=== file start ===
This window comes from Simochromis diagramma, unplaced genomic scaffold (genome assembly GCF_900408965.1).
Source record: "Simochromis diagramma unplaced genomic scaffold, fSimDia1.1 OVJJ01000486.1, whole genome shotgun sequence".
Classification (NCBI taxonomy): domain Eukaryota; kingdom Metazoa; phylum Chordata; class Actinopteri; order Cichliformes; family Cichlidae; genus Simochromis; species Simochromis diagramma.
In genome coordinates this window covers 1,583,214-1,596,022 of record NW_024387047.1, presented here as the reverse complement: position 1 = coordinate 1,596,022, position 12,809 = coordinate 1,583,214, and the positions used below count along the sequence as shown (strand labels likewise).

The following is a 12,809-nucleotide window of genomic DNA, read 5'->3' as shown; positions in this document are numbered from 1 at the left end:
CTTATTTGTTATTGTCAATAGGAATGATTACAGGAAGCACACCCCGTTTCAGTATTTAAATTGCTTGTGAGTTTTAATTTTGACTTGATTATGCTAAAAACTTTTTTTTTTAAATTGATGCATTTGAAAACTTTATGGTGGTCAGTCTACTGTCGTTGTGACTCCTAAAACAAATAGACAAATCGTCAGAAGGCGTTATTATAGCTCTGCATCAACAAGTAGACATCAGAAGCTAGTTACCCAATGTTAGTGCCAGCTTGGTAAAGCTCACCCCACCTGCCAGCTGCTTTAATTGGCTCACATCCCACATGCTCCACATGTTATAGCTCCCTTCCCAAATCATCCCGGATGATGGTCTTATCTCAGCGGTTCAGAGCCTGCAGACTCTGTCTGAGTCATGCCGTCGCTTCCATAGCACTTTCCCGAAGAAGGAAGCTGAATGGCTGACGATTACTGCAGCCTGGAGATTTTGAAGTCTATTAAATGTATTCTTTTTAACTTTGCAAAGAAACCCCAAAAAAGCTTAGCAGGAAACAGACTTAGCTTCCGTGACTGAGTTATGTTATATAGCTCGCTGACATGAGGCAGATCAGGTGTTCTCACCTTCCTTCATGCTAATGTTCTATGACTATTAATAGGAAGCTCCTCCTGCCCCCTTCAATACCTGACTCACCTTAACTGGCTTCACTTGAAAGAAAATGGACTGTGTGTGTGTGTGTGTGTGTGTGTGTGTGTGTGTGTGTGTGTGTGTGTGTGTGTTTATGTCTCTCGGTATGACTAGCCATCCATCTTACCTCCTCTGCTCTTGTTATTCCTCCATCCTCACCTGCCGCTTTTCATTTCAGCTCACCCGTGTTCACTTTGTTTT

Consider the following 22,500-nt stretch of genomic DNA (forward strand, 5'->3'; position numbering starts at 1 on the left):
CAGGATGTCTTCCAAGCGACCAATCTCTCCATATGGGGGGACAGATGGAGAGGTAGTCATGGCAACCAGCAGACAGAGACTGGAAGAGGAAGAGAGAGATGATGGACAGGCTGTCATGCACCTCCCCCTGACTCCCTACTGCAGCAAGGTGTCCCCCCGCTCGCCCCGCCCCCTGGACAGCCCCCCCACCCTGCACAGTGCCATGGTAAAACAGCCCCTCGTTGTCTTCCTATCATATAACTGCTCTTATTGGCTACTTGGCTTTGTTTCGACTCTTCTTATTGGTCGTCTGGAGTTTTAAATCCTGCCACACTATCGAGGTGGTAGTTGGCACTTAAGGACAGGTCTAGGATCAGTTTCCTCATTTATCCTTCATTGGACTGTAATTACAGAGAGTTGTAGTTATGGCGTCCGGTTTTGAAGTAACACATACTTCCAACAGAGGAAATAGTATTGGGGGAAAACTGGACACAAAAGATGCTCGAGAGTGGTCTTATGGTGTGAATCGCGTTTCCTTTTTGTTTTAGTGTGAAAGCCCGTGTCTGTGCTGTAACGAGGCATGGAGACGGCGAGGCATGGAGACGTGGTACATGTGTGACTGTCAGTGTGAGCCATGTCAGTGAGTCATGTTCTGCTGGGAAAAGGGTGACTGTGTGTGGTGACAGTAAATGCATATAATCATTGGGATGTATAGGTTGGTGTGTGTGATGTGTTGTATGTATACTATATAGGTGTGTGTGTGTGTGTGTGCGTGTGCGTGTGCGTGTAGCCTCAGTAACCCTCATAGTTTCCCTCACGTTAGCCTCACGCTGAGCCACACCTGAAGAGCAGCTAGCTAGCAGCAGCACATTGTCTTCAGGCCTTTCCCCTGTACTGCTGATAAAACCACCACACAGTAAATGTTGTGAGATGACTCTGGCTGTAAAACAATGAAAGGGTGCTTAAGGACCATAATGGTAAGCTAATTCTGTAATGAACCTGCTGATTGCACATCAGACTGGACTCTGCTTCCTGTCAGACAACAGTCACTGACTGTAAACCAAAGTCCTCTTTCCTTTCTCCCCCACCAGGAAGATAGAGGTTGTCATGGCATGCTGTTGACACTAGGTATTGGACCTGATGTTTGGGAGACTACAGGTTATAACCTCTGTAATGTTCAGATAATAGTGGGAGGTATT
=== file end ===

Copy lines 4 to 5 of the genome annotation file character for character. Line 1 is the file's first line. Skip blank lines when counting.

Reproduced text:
In genome coordinates this window covers 1,583,214-1,596,022 of record NW_024387047.1, presented here as the reverse complement: position 1 = coordinate 1,596,022, position 12,809 = coordinate 1,583,214, and the positions used below count along the sequence as shown (strand labels likewise).

The following is a 12,809-nucleotide window of genomic DNA, read 5'->3' as shown; positions in this document are numbered from 1 at the left end: